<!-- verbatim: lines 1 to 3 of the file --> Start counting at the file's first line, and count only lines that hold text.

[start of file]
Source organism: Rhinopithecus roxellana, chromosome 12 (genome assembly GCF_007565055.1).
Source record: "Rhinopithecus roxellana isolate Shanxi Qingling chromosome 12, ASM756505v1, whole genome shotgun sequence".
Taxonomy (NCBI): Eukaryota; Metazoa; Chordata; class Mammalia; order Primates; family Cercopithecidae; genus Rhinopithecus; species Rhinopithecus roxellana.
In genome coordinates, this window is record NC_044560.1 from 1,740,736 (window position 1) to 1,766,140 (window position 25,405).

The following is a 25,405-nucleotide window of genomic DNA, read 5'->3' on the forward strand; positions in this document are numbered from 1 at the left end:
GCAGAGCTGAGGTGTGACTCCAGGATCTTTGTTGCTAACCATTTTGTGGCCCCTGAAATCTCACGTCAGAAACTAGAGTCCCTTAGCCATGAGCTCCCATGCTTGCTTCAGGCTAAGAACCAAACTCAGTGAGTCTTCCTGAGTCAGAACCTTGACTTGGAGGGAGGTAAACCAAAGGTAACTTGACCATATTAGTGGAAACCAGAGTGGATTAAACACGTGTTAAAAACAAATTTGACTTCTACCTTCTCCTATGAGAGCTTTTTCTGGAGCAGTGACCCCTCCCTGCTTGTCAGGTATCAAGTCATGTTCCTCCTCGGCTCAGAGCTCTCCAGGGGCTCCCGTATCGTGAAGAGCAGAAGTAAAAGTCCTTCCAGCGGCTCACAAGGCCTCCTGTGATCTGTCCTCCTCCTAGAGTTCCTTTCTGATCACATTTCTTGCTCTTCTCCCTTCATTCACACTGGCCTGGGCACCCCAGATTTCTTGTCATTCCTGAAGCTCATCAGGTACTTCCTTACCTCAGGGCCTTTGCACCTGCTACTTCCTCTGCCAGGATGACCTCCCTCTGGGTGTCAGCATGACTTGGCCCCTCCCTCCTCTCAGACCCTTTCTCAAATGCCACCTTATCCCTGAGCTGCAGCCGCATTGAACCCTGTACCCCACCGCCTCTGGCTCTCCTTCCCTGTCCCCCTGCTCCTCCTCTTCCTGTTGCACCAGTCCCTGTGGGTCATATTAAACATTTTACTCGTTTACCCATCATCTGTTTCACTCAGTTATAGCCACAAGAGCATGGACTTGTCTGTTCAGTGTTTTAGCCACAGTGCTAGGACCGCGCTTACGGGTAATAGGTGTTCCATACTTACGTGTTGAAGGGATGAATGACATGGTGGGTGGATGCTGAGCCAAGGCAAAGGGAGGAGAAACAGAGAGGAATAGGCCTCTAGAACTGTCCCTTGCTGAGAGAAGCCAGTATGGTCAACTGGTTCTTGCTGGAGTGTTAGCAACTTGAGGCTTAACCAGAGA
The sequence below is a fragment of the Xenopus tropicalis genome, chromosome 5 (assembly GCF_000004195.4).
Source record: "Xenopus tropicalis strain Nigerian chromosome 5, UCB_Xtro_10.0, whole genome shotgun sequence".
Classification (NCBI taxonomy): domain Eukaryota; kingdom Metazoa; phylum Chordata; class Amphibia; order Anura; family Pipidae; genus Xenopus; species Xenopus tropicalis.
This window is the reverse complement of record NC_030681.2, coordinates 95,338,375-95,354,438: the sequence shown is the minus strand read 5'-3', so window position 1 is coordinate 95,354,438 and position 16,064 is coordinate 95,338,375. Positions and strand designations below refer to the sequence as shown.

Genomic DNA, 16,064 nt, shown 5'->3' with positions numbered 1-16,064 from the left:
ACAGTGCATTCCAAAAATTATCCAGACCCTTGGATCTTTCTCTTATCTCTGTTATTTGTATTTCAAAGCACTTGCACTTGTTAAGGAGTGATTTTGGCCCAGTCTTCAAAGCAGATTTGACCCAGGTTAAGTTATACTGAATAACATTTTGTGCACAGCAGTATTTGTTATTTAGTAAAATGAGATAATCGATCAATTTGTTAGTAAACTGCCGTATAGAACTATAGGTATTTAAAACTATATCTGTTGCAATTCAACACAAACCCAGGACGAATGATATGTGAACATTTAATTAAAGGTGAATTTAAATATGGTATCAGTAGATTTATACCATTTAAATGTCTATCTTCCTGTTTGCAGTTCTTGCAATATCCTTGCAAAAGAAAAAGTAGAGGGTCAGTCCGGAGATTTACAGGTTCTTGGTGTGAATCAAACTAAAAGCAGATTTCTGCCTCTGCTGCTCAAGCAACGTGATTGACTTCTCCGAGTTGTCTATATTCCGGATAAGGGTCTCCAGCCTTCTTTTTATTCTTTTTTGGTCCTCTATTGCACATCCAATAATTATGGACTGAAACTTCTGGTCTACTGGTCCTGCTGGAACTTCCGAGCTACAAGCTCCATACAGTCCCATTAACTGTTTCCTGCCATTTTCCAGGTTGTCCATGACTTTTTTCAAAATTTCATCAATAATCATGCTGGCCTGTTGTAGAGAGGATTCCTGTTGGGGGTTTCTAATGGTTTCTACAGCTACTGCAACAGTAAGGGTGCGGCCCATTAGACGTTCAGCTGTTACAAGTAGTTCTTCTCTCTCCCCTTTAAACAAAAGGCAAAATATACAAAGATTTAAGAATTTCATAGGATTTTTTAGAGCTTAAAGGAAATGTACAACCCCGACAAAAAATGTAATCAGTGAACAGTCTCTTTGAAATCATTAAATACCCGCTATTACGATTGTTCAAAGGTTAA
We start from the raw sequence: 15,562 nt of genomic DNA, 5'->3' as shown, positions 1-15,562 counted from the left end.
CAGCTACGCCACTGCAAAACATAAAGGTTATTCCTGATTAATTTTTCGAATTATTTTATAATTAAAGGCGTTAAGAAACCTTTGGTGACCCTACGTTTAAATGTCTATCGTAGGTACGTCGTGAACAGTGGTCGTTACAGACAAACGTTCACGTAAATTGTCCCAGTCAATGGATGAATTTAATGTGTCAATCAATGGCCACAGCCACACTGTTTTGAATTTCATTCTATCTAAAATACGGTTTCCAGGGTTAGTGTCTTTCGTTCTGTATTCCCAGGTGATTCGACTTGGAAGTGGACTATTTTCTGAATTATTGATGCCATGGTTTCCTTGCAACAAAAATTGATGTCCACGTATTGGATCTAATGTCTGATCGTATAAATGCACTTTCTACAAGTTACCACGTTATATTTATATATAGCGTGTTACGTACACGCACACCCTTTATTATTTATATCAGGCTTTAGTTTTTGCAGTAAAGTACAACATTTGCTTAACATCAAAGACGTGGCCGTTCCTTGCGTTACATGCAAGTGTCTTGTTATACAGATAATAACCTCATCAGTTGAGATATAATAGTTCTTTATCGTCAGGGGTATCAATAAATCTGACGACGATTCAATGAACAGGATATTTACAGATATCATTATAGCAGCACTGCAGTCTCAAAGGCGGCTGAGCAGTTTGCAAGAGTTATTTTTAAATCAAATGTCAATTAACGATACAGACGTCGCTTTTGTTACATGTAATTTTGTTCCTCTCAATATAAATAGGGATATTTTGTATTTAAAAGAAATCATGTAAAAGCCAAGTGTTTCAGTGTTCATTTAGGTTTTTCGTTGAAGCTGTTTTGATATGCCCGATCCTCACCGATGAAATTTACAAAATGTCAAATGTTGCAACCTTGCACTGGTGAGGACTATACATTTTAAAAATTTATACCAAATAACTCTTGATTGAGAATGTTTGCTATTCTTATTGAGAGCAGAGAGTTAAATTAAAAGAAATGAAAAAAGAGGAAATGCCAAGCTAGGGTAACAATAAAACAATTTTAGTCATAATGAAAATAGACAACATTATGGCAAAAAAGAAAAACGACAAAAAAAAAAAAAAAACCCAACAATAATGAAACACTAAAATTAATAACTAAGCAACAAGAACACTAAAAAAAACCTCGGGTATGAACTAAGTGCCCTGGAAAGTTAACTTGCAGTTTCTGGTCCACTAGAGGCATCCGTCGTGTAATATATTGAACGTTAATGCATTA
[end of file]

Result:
Source organism: Rhinopithecus roxellana, chromosome 12 (genome assembly GCF_007565055.1).
Source record: "Rhinopithecus roxellana isolate Shanxi Qingling chromosome 12, ASM756505v1, whole genome shotgun sequence".
Taxonomy (NCBI): Eukaryota; Metazoa; Chordata; class Mammalia; order Primates; family Cercopithecidae; genus Rhinopithecus; species Rhinopithecus roxellana.